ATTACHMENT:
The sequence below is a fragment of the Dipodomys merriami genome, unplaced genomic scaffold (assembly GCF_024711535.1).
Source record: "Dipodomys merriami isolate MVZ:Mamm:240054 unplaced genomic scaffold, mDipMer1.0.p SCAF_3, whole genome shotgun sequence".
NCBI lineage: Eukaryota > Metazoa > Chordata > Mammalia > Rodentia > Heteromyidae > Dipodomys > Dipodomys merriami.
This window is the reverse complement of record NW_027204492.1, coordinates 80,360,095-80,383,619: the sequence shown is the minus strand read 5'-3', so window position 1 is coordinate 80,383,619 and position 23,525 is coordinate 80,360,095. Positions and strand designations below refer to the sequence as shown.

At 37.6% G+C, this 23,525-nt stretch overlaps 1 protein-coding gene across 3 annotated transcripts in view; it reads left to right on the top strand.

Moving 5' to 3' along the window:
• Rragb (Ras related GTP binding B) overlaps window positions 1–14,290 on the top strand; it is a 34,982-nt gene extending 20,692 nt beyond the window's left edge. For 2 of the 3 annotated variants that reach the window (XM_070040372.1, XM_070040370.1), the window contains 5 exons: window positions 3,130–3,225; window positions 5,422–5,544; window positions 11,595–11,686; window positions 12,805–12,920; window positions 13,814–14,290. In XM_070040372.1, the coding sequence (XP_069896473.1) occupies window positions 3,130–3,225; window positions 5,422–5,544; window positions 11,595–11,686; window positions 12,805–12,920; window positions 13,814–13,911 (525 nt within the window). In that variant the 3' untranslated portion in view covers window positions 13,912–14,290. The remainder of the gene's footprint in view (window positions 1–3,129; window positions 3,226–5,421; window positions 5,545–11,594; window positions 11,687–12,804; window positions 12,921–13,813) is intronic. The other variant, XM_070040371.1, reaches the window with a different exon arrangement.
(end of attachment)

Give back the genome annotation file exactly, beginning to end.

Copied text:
The sequence below is a fragment of the Dipodomys merriami genome, unplaced genomic scaffold (assembly GCF_024711535.1).
Source record: "Dipodomys merriami isolate MVZ:Mamm:240054 unplaced genomic scaffold, mDipMer1.0.p SCAF_3, whole genome shotgun sequence".
NCBI lineage: Eukaryota > Metazoa > Chordata > Mammalia > Rodentia > Heteromyidae > Dipodomys > Dipodomys merriami.
This window is the reverse complement of record NW_027204492.1, coordinates 80,360,095-80,383,619: the sequence shown is the minus strand read 5'-3', so window position 1 is coordinate 80,383,619 and position 23,525 is coordinate 80,360,095. Positions and strand designations below refer to the sequence as shown.

At 37.6% G+C, this 23,525-nt stretch overlaps 1 protein-coding gene across 3 annotated transcripts in view; it reads left to right on the top strand.

Moving 5' to 3' along the window:
• Rragb (Ras related GTP binding B) overlaps window positions 1–14,290 on the top strand; it is a 34,982-nt gene extending 20,692 nt beyond the window's left edge. For 2 of the 3 annotated variants that reach the window (XM_070040372.1, XM_070040370.1), the window contains 5 exons: window positions 3,130–3,225; window positions 5,422–5,544; window positions 11,595–11,686; window positions 12,805–12,920; window positions 13,814–14,290. In XM_070040372.1, the coding sequence (XP_069896473.1) occupies window positions 3,130–3,225; window positions 5,422–5,544; window positions 11,595–11,686; window positions 12,805–12,920; window positions 13,814–13,911 (525 nt within the window). In that variant the 3' untranslated portion in view covers window positions 13,912–14,290. The remainder of the gene's footprint in view (window positions 1–3,129; window positions 3,226–5,421; window positions 5,545–11,594; window positions 11,687–12,804; window positions 12,921–13,813) is intronic. The other variant, XM_070040371.1, reaches the window with a different exon arrangement.